H.S. WRESTLING | Union County Creates Winning Mentality On And Off The Mat

10/30/2016 12:22 PM

Nestled in corn fields and coal country of western Kentucky, is one of the most dominant wrestling programs in the state.

“We know it’s a big part of our community and there’s a lot of pride in that. You know, it’s something that I think the community is really proud of all the kids and it means a lot to us,” said head coach Robert Ervin.

The 3-A western Kentucky school has proved to be a dominant force in the wrestling world. Union County High School; 8-time state champions with kids cracking the top-25 nationally.

“I think it’s impressive. I think any time you have a school that has 650 kids that is competing at that level, that shows you the work that is put in to get there,” Ervin added.

“You go in unexpected and come out winning it. It’s crazy,” said senior Bryce Sheffer, a 3x individual state champion. Sheffer is going for his 4th title this season.

As the defending overall team state champions, the pressure is on. The Braves haven’t gone back-to-back since the 2007-2008 seasons.

“It’s the biggest sport around here so everybody is expecting greatness every year,” Sheffer added.

“We practice pretty much non-stop all year. You just have to be dedicated and motivated,” said junior Saul Ervin, a 2015 individual state champ and runner-up last year.

The UCHS coaching staff isn’t so concerned with what happens on the mat.

“Union County, I think it’s more of like, a family wrestling this year. Just the bond. I mean, it’s not really more as an individual here, it’s more as a team thing,” Ervin told cn|2.

“Be good men in and- in here and outside the room too,” Sheffer agreed.

“The biggest thing is I tell them how important goals are and that we’ve got to win the right way, you know? We got to train, we’ve got to put the work in and if you put the work in then you have confidence that you deserve to win and you’ve got to be honorable,” Coach Ervin explained. “You’ve got to be good people and we encourage having good character and it’s really important to us. It’s more important to us that they’re good men than good wrestlers, so if they win matches and they have success on the mat along the way, then that’s I guess the icing on the cake.”

Being a Braves wrestler isn’t for the faint of heart.

“It’s super hard. Cutting weight every day… nobody gets it. they’ll see me at lunch and I won’t be eating anything- just like a little glass of water and they’re all making fun of me because I can’t eat anything, you know, it’s definitely tough,” Sheffer said.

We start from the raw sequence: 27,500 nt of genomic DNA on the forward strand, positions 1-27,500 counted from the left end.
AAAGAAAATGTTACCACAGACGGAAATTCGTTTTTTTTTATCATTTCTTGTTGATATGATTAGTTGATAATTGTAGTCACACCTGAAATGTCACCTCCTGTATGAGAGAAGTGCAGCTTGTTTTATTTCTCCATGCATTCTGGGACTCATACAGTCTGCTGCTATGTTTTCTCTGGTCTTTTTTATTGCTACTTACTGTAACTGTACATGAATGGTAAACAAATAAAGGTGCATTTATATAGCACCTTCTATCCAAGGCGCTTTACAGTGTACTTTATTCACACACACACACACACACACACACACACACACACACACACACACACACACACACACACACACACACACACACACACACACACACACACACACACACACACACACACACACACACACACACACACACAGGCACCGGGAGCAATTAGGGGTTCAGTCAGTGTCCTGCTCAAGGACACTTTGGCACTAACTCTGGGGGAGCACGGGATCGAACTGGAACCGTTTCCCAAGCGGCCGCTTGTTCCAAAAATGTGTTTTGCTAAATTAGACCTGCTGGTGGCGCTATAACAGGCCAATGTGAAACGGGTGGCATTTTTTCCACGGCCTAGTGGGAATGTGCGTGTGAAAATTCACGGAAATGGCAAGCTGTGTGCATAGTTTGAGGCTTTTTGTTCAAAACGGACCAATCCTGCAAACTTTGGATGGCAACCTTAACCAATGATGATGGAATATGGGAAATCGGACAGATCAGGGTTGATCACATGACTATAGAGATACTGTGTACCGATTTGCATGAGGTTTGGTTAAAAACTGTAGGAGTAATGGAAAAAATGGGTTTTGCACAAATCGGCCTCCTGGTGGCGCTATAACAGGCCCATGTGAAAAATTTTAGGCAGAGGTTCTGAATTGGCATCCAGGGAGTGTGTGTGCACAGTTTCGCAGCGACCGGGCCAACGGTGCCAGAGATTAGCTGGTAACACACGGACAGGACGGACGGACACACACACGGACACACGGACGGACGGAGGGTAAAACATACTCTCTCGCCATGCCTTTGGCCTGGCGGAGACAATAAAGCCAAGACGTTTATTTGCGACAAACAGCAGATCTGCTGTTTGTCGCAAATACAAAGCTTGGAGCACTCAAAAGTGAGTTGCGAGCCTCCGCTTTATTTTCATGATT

“It’s a tough sport and not everybody can do it. It takes a really special kid to be able to handle it, but the lessons that they get from it, from wrestling, is something that they’ll never forget. And the bond. I think probably the neatest thing is that those teams that have come together over the years,” Coach Ervin added.

Ervin has each of his wrestlers write down goals for the season. If he doesn’t think they’re striving for enough, he has them re-do them. They post them to the wall as a constant reminder of what they are there to do. The wrestlers shared what they wrote down:

“To win team state again, to be an individual state champ, to be ranked top-20 in the nation and just to keep a family atmosphere in here and everybody stays working hard,” Sheffer said.

“Our whole team to bond, come together as a family, everybody be good individuals in the room and outside the room. Work hard, stay focused and get that individual and team state title,” Ervin added.

And the Braves have the entire county backing them.

“You just see that columbia blue and white and it’s amazing. It just makes these boys want to fight hard for them,” Ervin added.

Watch the full story here:

Lyndsey Gough

Lyndsey is a Video Journalist for Spectrum News. You can catch Lyndsey’s work on Sports Night, the only nightly show dedicated to covering everything from high school to college sports in Kentucky. She loves covering all sports but it’s the personal stories that really stand out to Lyndsey, like the story of a community coming together to remember high school track start Trinity Gay who was killed. Lyndsey came to Spectrum News from WBKO in Bowling Green where she was an Anchor, Reporter and Producer covering news and sports. She’s a lifelong Kentuckian and a graduate of UK. Sports Night airs at 6:30 and 10:30 weeknights on Spectrum News and you can watch the shows anytime with Spectrum on Demand. If you have a story idea for Lyndsey email her at Lyndsey.gough@charter.com.

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